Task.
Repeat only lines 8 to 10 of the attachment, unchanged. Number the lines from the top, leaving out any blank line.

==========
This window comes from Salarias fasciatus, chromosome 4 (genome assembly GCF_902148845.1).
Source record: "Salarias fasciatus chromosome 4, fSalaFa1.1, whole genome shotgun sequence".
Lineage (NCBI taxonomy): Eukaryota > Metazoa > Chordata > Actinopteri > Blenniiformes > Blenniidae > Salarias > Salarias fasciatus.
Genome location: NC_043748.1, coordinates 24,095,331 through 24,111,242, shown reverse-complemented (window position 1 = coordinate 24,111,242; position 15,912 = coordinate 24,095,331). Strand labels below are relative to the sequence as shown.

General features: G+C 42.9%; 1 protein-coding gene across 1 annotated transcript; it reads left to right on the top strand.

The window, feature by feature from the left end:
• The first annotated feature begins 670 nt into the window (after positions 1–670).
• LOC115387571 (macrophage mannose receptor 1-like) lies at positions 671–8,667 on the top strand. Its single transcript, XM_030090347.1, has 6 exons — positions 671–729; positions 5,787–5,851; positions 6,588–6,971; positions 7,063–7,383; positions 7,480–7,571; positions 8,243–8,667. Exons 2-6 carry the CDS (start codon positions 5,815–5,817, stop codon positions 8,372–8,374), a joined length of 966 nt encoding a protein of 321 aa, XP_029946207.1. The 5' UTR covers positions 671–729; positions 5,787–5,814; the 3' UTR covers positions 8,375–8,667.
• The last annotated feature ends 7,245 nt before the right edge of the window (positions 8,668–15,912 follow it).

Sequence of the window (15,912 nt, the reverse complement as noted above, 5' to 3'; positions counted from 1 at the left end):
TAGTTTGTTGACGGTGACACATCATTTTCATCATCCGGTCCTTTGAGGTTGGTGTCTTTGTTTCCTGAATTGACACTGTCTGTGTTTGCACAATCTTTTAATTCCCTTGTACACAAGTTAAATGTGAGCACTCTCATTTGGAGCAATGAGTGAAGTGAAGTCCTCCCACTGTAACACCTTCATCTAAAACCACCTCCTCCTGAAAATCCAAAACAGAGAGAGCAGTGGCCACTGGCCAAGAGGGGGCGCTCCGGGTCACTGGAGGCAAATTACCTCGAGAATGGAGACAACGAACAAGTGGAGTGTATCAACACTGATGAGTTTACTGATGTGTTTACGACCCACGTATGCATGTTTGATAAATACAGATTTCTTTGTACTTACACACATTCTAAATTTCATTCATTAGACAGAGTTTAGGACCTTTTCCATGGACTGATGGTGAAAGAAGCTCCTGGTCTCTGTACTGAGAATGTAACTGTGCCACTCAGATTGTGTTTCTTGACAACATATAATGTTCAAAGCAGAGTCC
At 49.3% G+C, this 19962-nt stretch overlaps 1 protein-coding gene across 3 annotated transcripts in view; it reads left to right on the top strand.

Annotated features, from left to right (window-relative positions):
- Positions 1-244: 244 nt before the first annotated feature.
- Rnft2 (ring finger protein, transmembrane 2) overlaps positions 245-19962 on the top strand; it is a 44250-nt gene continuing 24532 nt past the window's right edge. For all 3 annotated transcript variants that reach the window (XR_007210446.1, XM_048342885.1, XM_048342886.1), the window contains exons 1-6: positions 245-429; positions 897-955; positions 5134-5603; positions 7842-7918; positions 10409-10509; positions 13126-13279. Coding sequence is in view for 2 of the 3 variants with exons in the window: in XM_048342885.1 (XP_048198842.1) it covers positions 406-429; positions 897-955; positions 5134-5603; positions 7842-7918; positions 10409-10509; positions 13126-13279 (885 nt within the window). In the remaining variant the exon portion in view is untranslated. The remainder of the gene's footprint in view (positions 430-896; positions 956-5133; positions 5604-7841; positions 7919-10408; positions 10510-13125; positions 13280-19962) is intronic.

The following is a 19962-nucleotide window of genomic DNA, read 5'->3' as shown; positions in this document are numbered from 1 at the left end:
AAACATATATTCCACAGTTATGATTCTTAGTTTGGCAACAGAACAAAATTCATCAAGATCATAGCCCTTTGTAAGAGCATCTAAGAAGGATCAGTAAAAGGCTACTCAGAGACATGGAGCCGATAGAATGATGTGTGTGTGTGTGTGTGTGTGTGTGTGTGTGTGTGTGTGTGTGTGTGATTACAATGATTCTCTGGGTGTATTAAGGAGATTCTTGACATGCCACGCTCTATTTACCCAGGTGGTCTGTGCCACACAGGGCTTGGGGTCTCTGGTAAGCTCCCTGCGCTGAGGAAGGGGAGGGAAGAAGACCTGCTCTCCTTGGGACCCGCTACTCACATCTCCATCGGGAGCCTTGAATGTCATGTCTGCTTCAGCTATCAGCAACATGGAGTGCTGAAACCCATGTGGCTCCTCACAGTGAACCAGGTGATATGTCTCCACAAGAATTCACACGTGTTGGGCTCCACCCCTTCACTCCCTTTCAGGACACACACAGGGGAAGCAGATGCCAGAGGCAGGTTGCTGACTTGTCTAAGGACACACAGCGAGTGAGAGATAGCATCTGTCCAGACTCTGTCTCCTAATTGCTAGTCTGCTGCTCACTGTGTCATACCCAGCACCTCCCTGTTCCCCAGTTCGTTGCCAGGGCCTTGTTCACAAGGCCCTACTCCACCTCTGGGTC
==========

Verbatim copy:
• LOC115387571 (macrophage mannose receptor 1-like) lies at positions 671–8,667 on the top strand. Its single transcript, XM_030090347.1, has 6 exons — positions 671–729; positions 5,787–5,851; positions 6,588–6,971; positions 7,063–7,383; positions 7,480–7,571; positions 8,243–8,667. Exons 2-6 carry the CDS (start codon positions 5,815–5,817, stop codon positions 8,372–8,374), a joined length of 966 nt encoding a protein of 321 aa, XP_029946207.1. The 5' UTR covers positions 671–729; positions 5,787–5,814; the 3' UTR covers positions 8,375–8,667.
• The last annotated feature ends 7,245 nt before the right edge of the window (positions 8,668–15,912 follow it).

Sequence of the window (15,912 nt, the reverse complement as noted above, 5' to 3'; positions counted from 1 at the left end):